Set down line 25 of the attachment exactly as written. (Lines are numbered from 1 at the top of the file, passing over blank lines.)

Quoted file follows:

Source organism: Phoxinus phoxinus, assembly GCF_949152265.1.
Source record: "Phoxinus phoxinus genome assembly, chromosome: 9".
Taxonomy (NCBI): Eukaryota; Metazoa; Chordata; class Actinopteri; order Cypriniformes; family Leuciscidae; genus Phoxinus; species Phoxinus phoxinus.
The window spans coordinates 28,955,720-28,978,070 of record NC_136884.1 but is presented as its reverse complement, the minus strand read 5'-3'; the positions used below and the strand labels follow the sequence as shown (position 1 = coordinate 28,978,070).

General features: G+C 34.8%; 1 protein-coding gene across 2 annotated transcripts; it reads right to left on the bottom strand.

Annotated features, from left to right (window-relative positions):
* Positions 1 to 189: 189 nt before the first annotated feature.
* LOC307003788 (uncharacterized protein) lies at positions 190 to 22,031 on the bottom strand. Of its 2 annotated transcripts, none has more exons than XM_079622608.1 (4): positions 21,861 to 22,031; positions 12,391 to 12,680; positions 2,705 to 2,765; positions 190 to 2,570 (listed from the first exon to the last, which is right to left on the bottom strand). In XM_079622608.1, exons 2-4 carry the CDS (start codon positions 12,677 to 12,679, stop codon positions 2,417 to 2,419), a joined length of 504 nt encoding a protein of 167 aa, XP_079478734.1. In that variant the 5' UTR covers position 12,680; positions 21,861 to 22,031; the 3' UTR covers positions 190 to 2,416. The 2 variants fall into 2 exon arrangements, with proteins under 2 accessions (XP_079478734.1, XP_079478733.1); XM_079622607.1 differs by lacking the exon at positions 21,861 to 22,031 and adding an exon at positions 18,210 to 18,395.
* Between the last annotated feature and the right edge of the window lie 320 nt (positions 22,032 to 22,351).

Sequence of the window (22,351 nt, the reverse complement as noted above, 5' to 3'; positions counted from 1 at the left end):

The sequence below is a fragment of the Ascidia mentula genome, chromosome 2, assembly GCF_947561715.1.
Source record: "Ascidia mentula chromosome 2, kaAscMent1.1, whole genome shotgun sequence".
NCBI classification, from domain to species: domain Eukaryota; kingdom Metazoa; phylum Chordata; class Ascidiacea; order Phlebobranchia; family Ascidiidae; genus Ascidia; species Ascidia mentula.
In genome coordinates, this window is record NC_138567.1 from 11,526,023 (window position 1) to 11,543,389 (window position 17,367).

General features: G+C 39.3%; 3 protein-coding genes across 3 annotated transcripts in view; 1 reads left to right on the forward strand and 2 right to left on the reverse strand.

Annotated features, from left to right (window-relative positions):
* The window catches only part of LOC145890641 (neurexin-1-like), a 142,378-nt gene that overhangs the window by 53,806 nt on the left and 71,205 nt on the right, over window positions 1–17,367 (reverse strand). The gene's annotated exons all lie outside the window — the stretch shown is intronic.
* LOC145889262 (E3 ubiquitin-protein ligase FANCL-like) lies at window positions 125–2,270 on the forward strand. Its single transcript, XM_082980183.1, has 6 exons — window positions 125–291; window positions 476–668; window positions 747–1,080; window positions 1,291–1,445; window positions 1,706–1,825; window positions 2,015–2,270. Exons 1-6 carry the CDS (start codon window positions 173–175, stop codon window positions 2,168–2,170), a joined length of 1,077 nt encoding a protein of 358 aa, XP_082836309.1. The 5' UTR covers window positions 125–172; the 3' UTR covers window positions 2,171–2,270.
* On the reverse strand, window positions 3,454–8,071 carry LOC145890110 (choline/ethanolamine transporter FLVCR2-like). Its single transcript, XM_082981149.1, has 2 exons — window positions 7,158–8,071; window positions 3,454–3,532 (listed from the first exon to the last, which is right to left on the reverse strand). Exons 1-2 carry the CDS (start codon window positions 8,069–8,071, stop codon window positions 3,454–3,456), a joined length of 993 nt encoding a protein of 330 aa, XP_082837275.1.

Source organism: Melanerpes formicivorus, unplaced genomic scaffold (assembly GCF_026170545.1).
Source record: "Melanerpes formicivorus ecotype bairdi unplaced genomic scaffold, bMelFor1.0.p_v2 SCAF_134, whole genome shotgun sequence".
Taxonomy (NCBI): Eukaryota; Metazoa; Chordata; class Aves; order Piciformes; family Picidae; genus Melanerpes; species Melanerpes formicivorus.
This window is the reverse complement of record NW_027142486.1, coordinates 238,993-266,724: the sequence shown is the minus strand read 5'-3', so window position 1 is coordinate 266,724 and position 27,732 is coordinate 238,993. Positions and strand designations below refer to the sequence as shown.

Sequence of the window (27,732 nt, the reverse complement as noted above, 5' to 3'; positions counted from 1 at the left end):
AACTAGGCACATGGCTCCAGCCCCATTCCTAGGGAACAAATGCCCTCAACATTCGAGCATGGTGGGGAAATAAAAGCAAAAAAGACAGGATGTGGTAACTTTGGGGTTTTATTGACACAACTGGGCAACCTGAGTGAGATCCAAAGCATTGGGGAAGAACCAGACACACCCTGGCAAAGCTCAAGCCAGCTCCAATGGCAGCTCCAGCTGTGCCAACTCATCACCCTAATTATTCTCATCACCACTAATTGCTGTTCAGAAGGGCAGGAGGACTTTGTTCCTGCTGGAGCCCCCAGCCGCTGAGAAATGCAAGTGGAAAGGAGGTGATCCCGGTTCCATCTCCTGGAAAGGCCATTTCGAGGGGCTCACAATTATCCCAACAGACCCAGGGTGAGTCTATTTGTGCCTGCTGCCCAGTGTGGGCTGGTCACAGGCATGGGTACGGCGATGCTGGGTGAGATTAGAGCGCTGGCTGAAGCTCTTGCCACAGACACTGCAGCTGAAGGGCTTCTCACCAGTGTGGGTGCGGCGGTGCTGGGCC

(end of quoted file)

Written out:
AACTAGGCACATGGCTCCAGCCCCATTCCTAGGGAACAAATGCCCTCAACATTCGAGCATGGTGGGGAAATAAAAGCAAAAAAGACAGGATGTGGTAACTTTGGGGTTTTATTGACACAACTGGGCAACCTGAGTGAGATCCAAAGCATTGGGGAAGAACCAGACACACCCTGGCAAAGCTCAAGCCAGCTCCAATGGCAGCTCCAGCTGTGCCAACTCATCACCCTAATTATTCTCATCACCACTAATTGCTGTTCAGAAGGGCAGGAGGACTTTGTTCCTGCTGGAGCCCCCAGCCGCTGAGAAATGCAAGTGGAAAGGAGGTGATCCCGGTTCCATCTCCTGGAAAGGCCATTTCGAGGGGCTCACAATTATCCCAACAGACCCAGGGTGAGTCTATTTGTGCCTGCTGCCCAGTGTGGGCTGGTCACAGGCATGGGTACGGCGATGCTGGGTGAGATTAGAGCGCTGGCTGAAGCTCTTGCCACAGACACTGCAGCTGAAGGGCTTCTCACCAGTGTGGGTGCGGCGGTGCTGGGCC